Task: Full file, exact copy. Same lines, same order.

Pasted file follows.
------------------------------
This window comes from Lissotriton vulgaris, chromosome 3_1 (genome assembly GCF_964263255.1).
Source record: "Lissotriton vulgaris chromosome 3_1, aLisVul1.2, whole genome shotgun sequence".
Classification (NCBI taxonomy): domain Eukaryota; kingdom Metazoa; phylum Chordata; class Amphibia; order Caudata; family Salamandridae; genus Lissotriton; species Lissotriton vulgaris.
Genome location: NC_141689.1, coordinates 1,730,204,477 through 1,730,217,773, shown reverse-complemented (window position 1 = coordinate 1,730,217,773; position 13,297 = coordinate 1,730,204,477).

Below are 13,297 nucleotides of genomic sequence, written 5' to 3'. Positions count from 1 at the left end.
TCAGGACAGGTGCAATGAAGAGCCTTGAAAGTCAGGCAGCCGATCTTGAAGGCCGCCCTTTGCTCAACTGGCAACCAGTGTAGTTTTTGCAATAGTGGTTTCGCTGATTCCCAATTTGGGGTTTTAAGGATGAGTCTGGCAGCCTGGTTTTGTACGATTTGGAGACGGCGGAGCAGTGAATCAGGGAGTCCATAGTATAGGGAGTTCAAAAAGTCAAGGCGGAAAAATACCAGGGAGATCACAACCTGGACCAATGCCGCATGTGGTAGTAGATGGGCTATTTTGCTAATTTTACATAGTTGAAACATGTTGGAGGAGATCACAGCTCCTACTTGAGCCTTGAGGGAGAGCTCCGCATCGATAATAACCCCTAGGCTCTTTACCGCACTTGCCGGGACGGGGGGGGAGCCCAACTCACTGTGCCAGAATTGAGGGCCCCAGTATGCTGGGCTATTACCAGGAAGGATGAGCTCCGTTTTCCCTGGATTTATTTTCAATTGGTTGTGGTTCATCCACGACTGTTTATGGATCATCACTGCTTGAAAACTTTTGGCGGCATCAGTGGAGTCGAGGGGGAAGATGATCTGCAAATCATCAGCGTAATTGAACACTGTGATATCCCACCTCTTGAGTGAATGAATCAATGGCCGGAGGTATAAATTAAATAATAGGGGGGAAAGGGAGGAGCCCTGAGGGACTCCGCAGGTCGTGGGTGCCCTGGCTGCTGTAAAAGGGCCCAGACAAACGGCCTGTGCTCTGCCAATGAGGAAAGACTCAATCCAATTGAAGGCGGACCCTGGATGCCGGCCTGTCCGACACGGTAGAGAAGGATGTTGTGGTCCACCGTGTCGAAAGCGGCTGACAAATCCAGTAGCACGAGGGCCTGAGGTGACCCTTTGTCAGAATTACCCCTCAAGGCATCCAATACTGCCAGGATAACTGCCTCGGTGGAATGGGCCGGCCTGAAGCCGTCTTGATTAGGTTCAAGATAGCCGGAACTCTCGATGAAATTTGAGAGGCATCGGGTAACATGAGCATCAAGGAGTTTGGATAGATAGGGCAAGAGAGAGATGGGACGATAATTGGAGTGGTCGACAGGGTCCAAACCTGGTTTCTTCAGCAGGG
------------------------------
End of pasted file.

This window comes from Lissotriton vulgaris, chromosome 3_1 (genome assembly GCF_964263255.1).
Source record: "Lissotriton vulgaris chromosome 3_1, aLisVul1.2, whole genome shotgun sequence".
Classification (NCBI taxonomy): domain Eukaryota; kingdom Metazoa; phylum Chordata; class Amphibia; order Caudata; family Salamandridae; genus Lissotriton; species Lissotriton vulgaris.
Genome location: NC_141689.1, coordinates 1,730,204,477 through 1,730,217,773, shown reverse-complemented (window position 1 = coordinate 1,730,217,773; position 13,297 = coordinate 1,730,204,477).

Below are 13,297 nucleotides of genomic sequence, written 5' to 3'. Positions count from 1 at the left end.
TCAGGACAGGTGCAATGAAGAGCCTTGAAAGTCAGGCAGCCGATCTTGAAGGCCGCCCTTTGCTCAACTGGCAACCAGTGTAGTTTTTGCAATAGTGGTTTCGCTGATTCCCAATTTGGGGTTTTAAGGATGAGTCTGGCAGCCTGGTTTTGTACGATTTGGAGACGGCGGAGCAGTGAATCAGGGAGTCCATAGTATAGGGAGTTCAAAAAGTCAAGGCGGAAAAATACCAGGGAGATCACAACCTGGACCAATGCCGCATGTGGTAGTAGATGGGCTATTTTGCTAATTTTACATAGTTGAAACATGTTGGAGGAGATCACAGCTCCTACTTGAGCCTTGAGGGAGAGCTCCGCATCGATAATAACCCCTAGGCTCTTTACCGCACTTGCCGGGACGGGGGGGGAGCCCAACTCACTGTGCCAGAATTGAGGGCCCCAGTATGCTGGGCTATTACCAGGAAGGATGAGCTCCGTTTTCCCTGGATTTATTTTCAATTGGTTGTGGTTCATCCACGACTGTTTATGGATCATCACTGCTTGAAAACTTTTGGCGGCATCAGTGGAGTCGAGGGGGAAGATGATCTGCAAATCATCAGCGTAATTGAACACTGTGATATCCCACCTCTTGAGTGAATGAATCAATGGCCGGAGGTATAAATTAAATAATAGGGGGGAAAGGGAGGAGCCCTGAGGGACTCCGCAGGTCGTGGGTGCCCTGGCTGCTGTAAAAGGGCCCAGACAAACGGCCTGTGCTCTGCCAATGAGGAAAGACTCAATCCAATTGAAGGCGGACCCTGGATGCCGGCCTGTCCGACACGGTAGAGAAGGATGTTGTGGTCCACCGTGTCGAAAGCGGCTGACAAATCCAGTAGCACGAGGGCCTGAGGTGACCCTTTGTCAGAATTACCCCTCAAGGCATCCAATACTGCCAGGATAACTGCCTCGGTGGAATGGGCCGGCCTGAAGCCGTCTTGATTAGGTTCAAGATAGCCGGAACTCTCGATGAAATTTGAGAGGCATCGGGTAACATGAGCATCAAGGAGTTTGGATAGATAGGGCAAGAGAGAGATGGGACGATAATTGGAGTGGTCGACAGGGTCCAAACCTGGTTTCTTCAGCAGGG